My immigrant privilege has made me “cool” in your eyes. And I am so sick of it.

My heart breaks, but unfortunately, I need to stop trying to be okay with the attitude of people who support this. I know that sometimes they have been influenced by their surroundings and they might be unaware of what’s going on. But many are aware. And they play dumb to justify it.

Some people may still say, “don’t let politics divide you.”

But your political views have unfortunately divided us forever. I am so sad to come to this conclusion, but I’ll never be able to look into your eyes the same way.

Mostly because politics is everything. It’s the way you see the world. It’s what you think is fair and unfair. So your thinking that I am deserving of being here but boys like Carlos are not is 100 percent politics.

I still believe in mindful activism, as Thich Nhat Hanh has always supported. I believe it has to be done with kindness and compassion, no violence whatsoever. I still try to be compassionate, but it’s getting harder and harder.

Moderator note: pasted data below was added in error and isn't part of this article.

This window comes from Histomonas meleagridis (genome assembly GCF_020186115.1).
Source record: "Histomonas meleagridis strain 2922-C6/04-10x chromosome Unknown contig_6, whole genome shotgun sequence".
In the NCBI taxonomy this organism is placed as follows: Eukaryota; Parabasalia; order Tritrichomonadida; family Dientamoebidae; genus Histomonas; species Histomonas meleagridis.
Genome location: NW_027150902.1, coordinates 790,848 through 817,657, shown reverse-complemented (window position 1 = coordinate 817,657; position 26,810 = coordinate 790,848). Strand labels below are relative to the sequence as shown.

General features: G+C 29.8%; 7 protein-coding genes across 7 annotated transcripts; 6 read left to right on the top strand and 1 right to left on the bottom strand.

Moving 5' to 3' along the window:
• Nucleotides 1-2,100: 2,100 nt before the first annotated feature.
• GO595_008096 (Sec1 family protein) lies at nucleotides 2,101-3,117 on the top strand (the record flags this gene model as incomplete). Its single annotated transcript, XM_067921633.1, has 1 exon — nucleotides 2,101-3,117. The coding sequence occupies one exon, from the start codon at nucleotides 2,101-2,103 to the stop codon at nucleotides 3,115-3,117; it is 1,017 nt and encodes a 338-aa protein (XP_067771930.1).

I just can’t accept that we can be “the same” if you justify these kinds of actions. You are the one who separated us, not me. I can’t be “the same” with people who believe children like Carlos have to be in cages and eventually die.

I hope to overcome this anger someday and maybe see you with more compassionate eyes. I hope to see that you’re still sleeping. But at the moment, I’m angry. And I only hope my anger wakes you up to reality.

I hope my anger finally makes you realize that we should be “one,” that we should all be the same. And that means you’ll understand that we should all have the same rights. That means nobody should accept a president who gets to decide who has rights and who has none. That means you have to be the real Christian you so claim to be. (Understanding that Jesus was an immigrant/refugee, too.)

After all, I can just hope and pray that we can all be the same again one day. And I hope you will learn to love kids like Carlos as much as you say you love me.

~